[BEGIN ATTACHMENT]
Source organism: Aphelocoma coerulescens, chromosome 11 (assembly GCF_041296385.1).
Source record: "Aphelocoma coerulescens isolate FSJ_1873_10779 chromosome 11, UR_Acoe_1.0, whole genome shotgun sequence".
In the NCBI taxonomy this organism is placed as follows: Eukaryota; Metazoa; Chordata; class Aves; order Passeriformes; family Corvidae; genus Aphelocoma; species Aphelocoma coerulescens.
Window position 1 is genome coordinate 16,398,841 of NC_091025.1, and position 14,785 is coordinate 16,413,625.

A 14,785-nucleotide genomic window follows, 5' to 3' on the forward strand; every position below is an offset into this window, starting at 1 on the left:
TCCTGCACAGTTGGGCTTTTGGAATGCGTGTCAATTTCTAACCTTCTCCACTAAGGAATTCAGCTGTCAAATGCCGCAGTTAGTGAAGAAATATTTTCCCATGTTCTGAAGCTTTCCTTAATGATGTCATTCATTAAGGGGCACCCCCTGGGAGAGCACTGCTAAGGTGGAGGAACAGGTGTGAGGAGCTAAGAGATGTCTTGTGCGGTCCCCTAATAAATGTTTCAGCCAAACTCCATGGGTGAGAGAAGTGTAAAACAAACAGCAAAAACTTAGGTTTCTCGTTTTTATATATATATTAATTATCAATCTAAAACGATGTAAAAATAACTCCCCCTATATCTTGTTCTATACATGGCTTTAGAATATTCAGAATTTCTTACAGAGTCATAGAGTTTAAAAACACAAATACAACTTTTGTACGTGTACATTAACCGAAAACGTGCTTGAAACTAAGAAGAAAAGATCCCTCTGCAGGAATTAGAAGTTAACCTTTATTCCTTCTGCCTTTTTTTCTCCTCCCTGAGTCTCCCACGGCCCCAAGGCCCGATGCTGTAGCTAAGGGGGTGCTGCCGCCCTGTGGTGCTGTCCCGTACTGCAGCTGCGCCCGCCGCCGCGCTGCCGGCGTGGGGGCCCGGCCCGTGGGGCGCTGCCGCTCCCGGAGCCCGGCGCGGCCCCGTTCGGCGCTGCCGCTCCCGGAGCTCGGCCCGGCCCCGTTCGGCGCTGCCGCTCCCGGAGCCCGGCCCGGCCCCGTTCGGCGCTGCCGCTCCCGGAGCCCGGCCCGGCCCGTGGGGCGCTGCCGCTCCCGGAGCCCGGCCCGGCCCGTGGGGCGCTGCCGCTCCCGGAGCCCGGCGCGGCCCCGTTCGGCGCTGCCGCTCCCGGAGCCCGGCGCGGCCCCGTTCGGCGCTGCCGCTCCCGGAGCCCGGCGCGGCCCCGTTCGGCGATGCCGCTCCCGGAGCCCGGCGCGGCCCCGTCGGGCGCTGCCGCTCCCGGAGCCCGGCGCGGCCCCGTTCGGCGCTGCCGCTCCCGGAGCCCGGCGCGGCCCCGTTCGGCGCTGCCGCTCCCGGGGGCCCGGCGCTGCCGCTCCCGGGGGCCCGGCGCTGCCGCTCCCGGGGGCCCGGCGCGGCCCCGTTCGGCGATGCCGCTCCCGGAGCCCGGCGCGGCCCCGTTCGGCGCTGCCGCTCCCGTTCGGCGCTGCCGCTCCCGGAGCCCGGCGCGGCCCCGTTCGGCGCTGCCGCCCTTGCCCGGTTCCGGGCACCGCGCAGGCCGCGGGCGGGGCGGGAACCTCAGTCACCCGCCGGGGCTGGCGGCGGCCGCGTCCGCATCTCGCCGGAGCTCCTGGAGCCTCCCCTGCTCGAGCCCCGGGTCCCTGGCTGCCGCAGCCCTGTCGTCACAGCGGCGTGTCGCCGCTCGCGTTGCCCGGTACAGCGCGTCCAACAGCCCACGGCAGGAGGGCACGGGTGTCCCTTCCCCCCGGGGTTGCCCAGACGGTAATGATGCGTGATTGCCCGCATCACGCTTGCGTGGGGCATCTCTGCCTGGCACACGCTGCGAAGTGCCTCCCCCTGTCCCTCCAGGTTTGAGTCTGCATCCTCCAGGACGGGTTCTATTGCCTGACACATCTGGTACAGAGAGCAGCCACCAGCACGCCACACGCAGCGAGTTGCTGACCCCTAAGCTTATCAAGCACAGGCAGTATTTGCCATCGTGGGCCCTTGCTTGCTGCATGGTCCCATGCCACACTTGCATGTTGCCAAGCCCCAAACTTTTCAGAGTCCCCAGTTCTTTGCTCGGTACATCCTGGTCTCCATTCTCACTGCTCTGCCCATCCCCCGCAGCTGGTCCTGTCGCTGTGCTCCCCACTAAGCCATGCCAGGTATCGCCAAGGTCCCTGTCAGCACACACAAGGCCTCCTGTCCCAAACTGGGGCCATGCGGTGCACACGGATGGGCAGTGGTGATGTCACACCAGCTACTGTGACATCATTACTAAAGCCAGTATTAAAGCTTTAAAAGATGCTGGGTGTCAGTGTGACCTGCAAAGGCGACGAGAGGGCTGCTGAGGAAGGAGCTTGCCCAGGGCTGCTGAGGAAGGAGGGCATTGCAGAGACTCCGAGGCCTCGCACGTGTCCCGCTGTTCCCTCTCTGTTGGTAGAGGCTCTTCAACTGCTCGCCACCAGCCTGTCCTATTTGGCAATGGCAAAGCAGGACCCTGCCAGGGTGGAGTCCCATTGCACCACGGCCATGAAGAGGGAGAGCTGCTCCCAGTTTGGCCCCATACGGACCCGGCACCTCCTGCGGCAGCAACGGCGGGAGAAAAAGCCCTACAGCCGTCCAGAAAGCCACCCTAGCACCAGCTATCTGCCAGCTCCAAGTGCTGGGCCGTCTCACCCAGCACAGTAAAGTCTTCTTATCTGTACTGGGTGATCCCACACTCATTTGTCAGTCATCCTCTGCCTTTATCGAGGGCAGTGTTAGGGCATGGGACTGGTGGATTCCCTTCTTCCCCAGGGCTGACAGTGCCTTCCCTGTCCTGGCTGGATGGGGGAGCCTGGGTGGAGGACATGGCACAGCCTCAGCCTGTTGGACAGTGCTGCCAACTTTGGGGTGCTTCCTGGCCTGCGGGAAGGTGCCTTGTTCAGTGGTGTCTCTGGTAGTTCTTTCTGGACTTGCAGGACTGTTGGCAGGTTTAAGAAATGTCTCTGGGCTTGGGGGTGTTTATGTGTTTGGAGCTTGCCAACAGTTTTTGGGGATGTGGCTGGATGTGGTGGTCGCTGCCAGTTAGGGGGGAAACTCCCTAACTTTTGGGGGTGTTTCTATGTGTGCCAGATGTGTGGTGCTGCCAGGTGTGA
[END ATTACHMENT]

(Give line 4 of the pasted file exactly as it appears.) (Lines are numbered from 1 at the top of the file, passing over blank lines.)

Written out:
Window position 1 is genome coordinate 16,398,841 of NC_091025.1, and position 14,785 is coordinate 16,413,625.